In an alternative setting, Id vaccines have been targeted to APCs by fusion with chemokines, CD40-ligand (CD40L) or antibodies specific for APC-restricted molecules (Figure 3). In a pioneering study, two chemokines, IP-10 and MCP-3, were N-terminally fused to the Ids from two different lymphoma models in the scFv format, and delivered as plasmid DNA or purified proteins (Biragyn et al., 1999). The fusions elicited strong immune responses that protected from tumor challenge in both models and with both chemokines. The adjuvant effect was supposed to be due to targeting of the antigen to professional APCs where the receptor for chemokines is expressed. This view was suggested by the requirement of a physical link between the scFv-Id antigen and the functionally active chemokine. Using a similar vaccine design, the same group demonstrated that the chemokine fusion facilitates the presentation of the tumor Id by APC via the MHC class II pathway (Biragyn et al., 2004). Other chemokines have been exploited as targeting unit for APC priming, such as MIP-1α and RANTES. The presence of a xenogeneic dimerizing unit (human IgG3 CH3 domain) was found to be essential in inducing protective immune response in mice immunized with a vaccine consisting of the tumor Id fused to MIP-1α or RANTES chemokines (Fredriksen and Bogen, 2007). A DNA vaccine consisting of the A20 murine B cell lymphoma Id in scFv format fused to the MCP-3 chemokine and administered in sites pretreated with cardiotoxin had a higher impact on overall survival of challenged mice than the scFv alone. The presence of the myotoxin, which recruited APCs by promoting sterile inflammation, was also advantageous for the efficacy of the vaccination (Qin et al., 2009).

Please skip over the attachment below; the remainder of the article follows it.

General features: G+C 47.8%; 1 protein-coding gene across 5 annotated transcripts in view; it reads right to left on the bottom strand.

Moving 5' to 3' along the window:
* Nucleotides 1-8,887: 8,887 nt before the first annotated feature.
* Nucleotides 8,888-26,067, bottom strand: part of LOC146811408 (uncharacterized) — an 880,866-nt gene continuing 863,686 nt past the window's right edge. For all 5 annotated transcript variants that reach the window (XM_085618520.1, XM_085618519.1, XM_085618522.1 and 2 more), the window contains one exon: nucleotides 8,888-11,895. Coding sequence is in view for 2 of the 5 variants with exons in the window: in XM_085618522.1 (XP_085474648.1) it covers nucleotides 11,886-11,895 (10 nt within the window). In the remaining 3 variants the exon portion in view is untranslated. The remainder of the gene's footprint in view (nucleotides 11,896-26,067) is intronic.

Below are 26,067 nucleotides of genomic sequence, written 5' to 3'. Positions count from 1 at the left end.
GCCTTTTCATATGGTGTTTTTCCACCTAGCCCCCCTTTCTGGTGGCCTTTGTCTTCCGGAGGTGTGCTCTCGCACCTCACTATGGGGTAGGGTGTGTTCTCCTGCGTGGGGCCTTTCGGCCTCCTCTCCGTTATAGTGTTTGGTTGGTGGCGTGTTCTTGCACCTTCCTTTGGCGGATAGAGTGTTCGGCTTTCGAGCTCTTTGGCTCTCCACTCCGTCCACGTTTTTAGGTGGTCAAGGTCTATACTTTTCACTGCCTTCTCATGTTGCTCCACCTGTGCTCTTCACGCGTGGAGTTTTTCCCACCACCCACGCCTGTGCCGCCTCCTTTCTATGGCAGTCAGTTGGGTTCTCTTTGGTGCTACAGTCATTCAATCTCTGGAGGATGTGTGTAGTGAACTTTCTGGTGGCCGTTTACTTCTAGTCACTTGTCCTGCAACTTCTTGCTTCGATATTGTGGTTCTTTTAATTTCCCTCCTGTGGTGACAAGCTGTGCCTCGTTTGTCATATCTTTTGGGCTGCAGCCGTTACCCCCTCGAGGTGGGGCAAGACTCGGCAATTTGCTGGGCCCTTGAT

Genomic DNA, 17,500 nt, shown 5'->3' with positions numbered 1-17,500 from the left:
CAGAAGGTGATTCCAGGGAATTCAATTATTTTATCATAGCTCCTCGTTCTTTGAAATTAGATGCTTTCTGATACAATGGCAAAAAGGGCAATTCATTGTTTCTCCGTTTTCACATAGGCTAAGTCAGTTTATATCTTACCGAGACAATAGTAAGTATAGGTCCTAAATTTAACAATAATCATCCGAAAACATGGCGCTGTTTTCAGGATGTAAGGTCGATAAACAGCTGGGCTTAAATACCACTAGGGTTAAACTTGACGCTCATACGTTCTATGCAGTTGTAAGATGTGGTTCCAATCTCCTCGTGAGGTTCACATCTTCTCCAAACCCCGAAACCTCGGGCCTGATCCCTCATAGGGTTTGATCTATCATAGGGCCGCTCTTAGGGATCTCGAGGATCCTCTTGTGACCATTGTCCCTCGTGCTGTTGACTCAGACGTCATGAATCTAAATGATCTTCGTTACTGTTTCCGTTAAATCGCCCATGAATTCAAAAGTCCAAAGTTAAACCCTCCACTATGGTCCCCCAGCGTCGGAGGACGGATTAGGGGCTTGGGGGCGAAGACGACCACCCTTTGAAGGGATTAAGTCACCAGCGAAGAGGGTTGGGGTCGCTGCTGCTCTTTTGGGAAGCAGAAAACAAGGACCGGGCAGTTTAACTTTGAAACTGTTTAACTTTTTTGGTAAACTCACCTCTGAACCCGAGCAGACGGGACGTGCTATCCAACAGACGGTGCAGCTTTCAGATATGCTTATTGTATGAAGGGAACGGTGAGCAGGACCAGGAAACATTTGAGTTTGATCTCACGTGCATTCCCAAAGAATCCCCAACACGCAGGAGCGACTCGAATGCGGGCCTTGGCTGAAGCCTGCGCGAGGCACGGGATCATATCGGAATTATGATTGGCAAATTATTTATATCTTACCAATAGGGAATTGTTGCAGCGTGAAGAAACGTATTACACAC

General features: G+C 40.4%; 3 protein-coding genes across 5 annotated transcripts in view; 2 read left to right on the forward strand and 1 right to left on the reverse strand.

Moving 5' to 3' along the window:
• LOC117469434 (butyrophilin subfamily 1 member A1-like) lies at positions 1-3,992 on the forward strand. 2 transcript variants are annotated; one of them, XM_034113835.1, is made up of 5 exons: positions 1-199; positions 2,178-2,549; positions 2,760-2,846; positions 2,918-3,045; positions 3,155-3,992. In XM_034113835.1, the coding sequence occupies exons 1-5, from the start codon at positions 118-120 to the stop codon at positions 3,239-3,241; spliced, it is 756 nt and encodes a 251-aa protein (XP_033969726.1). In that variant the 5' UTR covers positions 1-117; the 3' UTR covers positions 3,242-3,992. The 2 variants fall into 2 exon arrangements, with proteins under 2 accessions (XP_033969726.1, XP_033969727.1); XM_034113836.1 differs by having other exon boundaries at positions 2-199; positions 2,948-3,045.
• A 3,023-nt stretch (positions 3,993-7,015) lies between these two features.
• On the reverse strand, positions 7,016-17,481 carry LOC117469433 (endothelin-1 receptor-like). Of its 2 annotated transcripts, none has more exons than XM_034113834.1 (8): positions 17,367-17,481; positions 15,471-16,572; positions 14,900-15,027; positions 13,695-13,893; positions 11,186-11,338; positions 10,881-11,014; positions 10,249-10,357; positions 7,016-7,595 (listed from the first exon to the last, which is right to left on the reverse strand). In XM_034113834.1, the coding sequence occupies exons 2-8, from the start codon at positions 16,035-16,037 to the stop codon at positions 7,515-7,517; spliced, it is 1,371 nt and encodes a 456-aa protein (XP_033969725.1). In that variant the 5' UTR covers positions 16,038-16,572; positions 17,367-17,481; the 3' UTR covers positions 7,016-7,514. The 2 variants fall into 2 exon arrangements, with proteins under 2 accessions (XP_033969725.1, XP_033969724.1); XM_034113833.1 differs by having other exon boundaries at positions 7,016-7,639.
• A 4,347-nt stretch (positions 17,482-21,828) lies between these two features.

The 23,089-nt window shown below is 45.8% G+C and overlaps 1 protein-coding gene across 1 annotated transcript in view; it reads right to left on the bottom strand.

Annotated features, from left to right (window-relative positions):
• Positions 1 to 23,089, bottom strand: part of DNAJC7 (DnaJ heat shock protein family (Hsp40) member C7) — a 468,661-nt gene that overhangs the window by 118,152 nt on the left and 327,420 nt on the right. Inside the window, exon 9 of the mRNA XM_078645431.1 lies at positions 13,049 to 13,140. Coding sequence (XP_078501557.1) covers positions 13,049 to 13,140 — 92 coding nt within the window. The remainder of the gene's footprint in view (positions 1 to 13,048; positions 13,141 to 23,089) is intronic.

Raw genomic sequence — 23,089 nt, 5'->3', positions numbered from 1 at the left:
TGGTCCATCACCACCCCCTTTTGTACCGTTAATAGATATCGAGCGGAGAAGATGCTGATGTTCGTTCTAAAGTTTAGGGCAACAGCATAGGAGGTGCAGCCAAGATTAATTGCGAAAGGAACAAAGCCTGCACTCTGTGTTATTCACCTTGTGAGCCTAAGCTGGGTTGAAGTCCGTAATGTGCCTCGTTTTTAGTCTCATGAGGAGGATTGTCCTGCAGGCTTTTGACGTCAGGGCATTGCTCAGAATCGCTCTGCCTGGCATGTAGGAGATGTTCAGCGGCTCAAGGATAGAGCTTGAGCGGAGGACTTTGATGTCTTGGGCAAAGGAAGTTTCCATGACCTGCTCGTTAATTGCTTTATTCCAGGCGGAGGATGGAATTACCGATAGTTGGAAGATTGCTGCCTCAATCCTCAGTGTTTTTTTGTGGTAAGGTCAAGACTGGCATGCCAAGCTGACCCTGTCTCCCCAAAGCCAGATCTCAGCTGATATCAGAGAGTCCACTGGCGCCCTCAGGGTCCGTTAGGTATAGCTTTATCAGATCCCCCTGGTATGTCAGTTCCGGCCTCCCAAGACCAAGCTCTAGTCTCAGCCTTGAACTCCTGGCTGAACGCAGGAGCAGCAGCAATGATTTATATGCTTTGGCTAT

FIGURE 3. Antigen-presenting cell (APC)-targeting strategies. Antigen is delivered to APC by antibodies specific to APC-restricted molecules or internalizing receptors, or by APC-specific ligands. Antigen is efficiently internalized, processed and presented to activate CD4+ and/or CD8+ T cells.
Targeting of antigen to APCs can be achieved also by antibodies or scFv specific for APC-restricted molecules. A DNA immunogen encoding a bivalent tumor Id and an anti-MHC class II scFv antibody was able to induce in mice higher levels of anti-Id antibodies than in control animals that had received an unrelated targeting unit or in animals not expressing the specific class II allele. The immune response led to tumor protection in two murine models, the MOPC315 myeloma and the A20 B cell lymphoma (Fredriksen et al., 2006). It was demonstrated a superior priming capacity of APC derived from draining lymph nodes to activate antigen-specific T cells in vitro when animals were vaccinated with the MHC class II-specific plasmid. Concordantly, antigen-specific CD4+ T cells in lymph nodes were found to be more activated in these animals, consistent with a targeting effect due to enhanced uptake of protein by APC and presentation to CD4+ T cells. The same prototype construct, encoding a myeloma patient-derived Id, efficiently induced in mice specific anti-Id responses that were patient-specific and dependent on the targeting effect (Froyland et al., 2011).
CD40 has been also exploited as APC-targeting receptor. Fusion of a chimeric antibody containing the 38C13 murine B cell lymphoma Id to CD40L improved immunogenicity compared to administration of the antibody alone, to levels similar to those of an Id/GM-CSF fusion protein (Huang et al., 2004). In vivo targeting of CD40+ APCs with a vaccine consisting on the A20 murine B cell lymphoma Id chemically conjugated to an anti-CD40 antibody induced more efficient tumor protection than a classic vaccination with Id-KLH plus GM-CSF. Monophosphoryl lipid A but not GM-CSF had a synergistic effect with the Id conjugated to the antibody (Carlring et al., 2012).
Recently, the 38C13 murine B cell lymphoma-derived scFv-Id was linked, in a diabody format, to a B cell targeting moiety constituted by an anti-CD19 scFv. The recombinant molecule was proven to bind to non-cognate B cells, which in turn stimulated Id-specific B cells. Animals vaccinated with this diabody developed potent Id-specific antibody and T cell responses comparable to those induced by 38C13-KLH. Interestingly, such diabodies were produced in a cell-free protein expression system that allowed the preparation of proper amounts of vaccine in a few hours (Ng et al., 2012).
Antibodies Versus T Cell Responses
The evidences accumulated so far on tumor protection induced by anti-Id immunization do not allow to clearly define the main mechanism involved in the rejection of tumor cells. The understanding of this issue is of major relevance, since this may allow improving vaccine efficacy and prognosis of lymphoma patients.